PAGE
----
“Lonely ice block outside Seyðisfjörður. The drive into each of the Eastfjords is quite otherworldly, as to reach the fjord you have to drive quite high up the mountain and then steeply down into the towns by the water. When I went in summer, the altitude meant almost always a thick layer of cold mist where you could barely see two metres in front of you, which then opened up into a lovely sunny day when you started to drive down into the towns.”

“Lonely ice block outside Seyðisfjörður. The drive into each of the Eastfjords is quite otherworldly, as to reach the fjord you have to drive quite high up the mountain and then steeply down into the towns by the water. When I went in summer, the altitude meant almost always a thick layer of cold mist where you could barely see two metres in front of you, which then opened up into a lovely sunny day when you started to drive down into the towns.”

How did it inspire you for your current moss project?

I find moss to be one of the most striking features of the Icelandic landscape. One of the first things you see when you get off the plane is the moss covered volcanic rock fields on the drive from Keflavik to Reykjavik. In Skagaströnd we were also lucky to be presided over by a beautiful mossy mountain which has a big role in the story of Þórdís the Prophetess, the first person to move there. This, along with learning about the local mythology of elves, so closely linked to the earth and nature, gave me my subject matter.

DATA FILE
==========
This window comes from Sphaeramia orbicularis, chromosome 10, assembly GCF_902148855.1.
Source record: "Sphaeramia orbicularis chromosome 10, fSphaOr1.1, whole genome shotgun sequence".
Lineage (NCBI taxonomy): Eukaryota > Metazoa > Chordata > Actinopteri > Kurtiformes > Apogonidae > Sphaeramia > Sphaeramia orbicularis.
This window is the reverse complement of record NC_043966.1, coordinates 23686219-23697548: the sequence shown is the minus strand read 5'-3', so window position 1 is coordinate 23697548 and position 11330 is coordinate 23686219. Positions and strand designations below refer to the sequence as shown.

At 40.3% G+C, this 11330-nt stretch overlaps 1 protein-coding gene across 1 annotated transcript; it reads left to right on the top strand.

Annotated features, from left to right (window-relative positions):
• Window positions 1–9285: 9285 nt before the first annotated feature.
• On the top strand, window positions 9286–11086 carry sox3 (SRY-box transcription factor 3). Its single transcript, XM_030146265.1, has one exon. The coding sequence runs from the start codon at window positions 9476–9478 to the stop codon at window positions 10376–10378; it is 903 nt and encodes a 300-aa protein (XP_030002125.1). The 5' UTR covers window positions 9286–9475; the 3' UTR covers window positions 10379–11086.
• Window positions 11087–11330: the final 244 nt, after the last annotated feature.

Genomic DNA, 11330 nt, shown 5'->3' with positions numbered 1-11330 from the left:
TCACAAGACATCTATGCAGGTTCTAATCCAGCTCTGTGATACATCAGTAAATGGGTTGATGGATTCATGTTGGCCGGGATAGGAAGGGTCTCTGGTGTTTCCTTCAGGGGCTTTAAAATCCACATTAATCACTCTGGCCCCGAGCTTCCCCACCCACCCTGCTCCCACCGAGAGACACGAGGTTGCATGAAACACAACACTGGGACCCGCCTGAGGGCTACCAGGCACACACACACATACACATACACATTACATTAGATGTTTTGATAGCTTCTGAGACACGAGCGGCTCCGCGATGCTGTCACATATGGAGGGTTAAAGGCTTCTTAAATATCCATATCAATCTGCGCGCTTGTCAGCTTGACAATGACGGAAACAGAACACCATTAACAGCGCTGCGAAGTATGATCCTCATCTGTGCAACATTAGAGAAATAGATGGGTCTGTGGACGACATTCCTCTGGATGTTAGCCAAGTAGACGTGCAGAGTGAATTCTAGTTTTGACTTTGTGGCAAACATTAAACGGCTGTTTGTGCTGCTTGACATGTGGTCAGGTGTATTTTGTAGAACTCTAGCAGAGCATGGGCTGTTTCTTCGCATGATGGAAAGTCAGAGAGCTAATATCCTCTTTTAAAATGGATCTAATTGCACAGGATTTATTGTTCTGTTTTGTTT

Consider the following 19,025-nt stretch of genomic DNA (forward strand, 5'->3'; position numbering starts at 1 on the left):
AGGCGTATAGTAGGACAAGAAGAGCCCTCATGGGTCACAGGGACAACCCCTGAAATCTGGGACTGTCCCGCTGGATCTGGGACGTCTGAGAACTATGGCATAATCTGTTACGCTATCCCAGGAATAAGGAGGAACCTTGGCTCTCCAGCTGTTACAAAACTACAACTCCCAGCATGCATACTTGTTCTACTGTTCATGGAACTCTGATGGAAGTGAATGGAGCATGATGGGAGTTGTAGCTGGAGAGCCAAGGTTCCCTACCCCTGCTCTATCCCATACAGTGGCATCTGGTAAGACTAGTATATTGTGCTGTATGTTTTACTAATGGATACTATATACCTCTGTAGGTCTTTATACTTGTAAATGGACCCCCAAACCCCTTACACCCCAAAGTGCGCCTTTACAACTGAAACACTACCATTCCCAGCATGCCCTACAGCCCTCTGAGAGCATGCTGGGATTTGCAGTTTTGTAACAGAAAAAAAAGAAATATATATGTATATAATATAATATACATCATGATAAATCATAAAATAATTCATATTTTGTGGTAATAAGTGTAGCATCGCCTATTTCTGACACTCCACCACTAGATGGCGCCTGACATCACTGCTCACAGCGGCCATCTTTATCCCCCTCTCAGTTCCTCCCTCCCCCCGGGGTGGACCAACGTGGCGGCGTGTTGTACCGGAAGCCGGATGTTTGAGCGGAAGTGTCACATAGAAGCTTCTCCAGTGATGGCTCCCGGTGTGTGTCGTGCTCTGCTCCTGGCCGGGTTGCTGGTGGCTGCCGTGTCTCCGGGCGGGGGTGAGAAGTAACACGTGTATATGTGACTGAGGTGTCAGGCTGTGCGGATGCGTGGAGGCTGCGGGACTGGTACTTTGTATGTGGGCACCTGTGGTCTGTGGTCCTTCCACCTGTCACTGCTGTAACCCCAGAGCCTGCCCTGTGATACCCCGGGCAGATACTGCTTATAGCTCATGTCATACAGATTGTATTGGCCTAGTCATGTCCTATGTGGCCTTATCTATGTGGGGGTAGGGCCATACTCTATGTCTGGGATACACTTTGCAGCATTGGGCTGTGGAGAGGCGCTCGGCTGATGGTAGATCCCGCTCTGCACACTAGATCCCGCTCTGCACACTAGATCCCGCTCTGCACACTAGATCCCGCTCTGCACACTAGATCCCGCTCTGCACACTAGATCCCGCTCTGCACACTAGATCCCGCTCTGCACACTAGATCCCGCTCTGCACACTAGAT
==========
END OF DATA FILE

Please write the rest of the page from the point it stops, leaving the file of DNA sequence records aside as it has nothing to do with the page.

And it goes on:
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“My first moss rock in its natural habitat. Made of cotton, velvet and Icelandic wools.”

“My first moss rock in its natural habitat. Made of cotton, velvet and Icelandic wools.”

As for the medium (wool), I like incorporating in my installations materials which are uniquely local and have either some current or traditional significance - they bring the essence of the place. The wool is unique because it only comes from Icelandic sheep, which are a different breed to all others in the world. Woollen sweaters, and knitting in general, is something I encountered with everyone I met, so much that even in the smallest of towns with limited resources, the one thing you are guaranteed to find for sale is wool.

“My knitted 'moss/vegetation shapes incorporated into the real mossy landscape!”

“My knitted 'moss/vegetation shapes incorporated into the real mossy landscape!”



Master cabinetmaker Antrei Hartikainen

Master cabinetmaker Antrei Hartikainen

Interior design with Janniche from Blogga i Bagis

Interior design with Janniche from Blogga i Bagis